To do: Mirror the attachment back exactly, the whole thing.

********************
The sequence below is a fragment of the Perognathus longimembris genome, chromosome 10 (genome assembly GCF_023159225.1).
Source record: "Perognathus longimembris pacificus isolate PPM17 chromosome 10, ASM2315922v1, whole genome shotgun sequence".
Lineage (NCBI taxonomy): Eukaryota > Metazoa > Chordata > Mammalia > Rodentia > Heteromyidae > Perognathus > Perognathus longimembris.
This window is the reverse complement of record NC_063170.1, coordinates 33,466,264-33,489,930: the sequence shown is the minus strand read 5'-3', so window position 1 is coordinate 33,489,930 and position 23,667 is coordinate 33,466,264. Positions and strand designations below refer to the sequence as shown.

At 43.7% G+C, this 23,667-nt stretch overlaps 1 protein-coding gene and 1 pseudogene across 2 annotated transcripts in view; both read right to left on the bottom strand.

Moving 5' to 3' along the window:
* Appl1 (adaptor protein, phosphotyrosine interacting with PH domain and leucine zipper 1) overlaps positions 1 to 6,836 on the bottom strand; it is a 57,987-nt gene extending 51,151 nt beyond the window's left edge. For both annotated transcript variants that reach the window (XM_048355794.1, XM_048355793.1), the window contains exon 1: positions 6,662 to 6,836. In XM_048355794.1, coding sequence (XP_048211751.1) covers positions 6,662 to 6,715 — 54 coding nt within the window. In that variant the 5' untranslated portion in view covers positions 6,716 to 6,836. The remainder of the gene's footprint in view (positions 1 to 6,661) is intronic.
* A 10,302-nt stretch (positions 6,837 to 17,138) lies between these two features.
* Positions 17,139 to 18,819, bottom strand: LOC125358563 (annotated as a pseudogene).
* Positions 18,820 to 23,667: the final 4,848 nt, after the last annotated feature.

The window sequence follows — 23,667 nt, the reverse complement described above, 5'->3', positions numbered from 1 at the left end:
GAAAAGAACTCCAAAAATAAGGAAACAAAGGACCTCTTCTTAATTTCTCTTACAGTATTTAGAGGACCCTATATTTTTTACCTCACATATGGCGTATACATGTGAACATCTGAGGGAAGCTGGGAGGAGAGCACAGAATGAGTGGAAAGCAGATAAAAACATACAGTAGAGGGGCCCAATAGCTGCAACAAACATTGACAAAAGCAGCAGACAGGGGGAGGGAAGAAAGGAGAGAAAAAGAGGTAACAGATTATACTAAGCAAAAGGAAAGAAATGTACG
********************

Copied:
The sequence below is a fragment of the Perognathus longimembris genome, chromosome 10 (genome assembly GCF_023159225.1).
Source record: "Perognathus longimembris pacificus isolate PPM17 chromosome 10, ASM2315922v1, whole genome shotgun sequence".
Lineage (NCBI taxonomy): Eukaryota > Metazoa > Chordata > Mammalia > Rodentia > Heteromyidae > Perognathus > Perognathus longimembris.
This window is the reverse complement of record NC_063170.1, coordinates 33,466,264-33,489,930: the sequence shown is the minus strand read 5'-3', so window position 1 is coordinate 33,489,930 and position 23,667 is coordinate 33,466,264. Positions and strand designations below refer to the sequence as shown.

At 43.7% G+C, this 23,667-nt stretch overlaps 1 protein-coding gene and 1 pseudogene across 2 annotated transcripts in view; both read right to left on the bottom strand.

Moving 5' to 3' along the window:
* Appl1 (adaptor protein, phosphotyrosine interacting with PH domain and leucine zipper 1) overlaps positions 1 to 6,836 on the bottom strand; it is a 57,987-nt gene extending 51,151 nt beyond the window's left edge. For both annotated transcript variants that reach the window (XM_048355794.1, XM_048355793.1), the window contains exon 1: positions 6,662 to 6,836. In XM_048355794.1, coding sequence (XP_048211751.1) covers positions 6,662 to 6,715 — 54 coding nt within the window. In that variant the 5' untranslated portion in view covers positions 6,716 to 6,836. The remainder of the gene's footprint in view (positions 1 to 6,661) is intronic.
* A 10,302-nt stretch (positions 6,837 to 17,138) lies between these two features.
* Positions 17,139 to 18,819, bottom strand: LOC125358563 (annotated as a pseudogene).
* Positions 18,820 to 23,667: the final 4,848 nt, after the last annotated feature.

The window sequence follows — 23,667 nt, the reverse complement described above, 5'->3', positions numbered from 1 at the left end:
GAAAAGAACTCCAAAAATAAGGAAACAAAGGACCTCTTCTTAATTTCTCTTACAGTATTTAGAGGACCCTATATTTTTTACCTCACATATGGCGTATACATGTGAACATCTGAGGGAAGCTGGGAGGAGAGCACAGAATGAGTGGAAAGCAGATAAAAACATACAGTAGAGGGGCCCAATAGCTGCAACAAACATTGACAAAAGCAGCAGACAGGGGGAGGGAAGAAAGGAGAGAAAAAGAGGTAACAGATTATACTAAGCAAAAGGAAAGAAATGTACG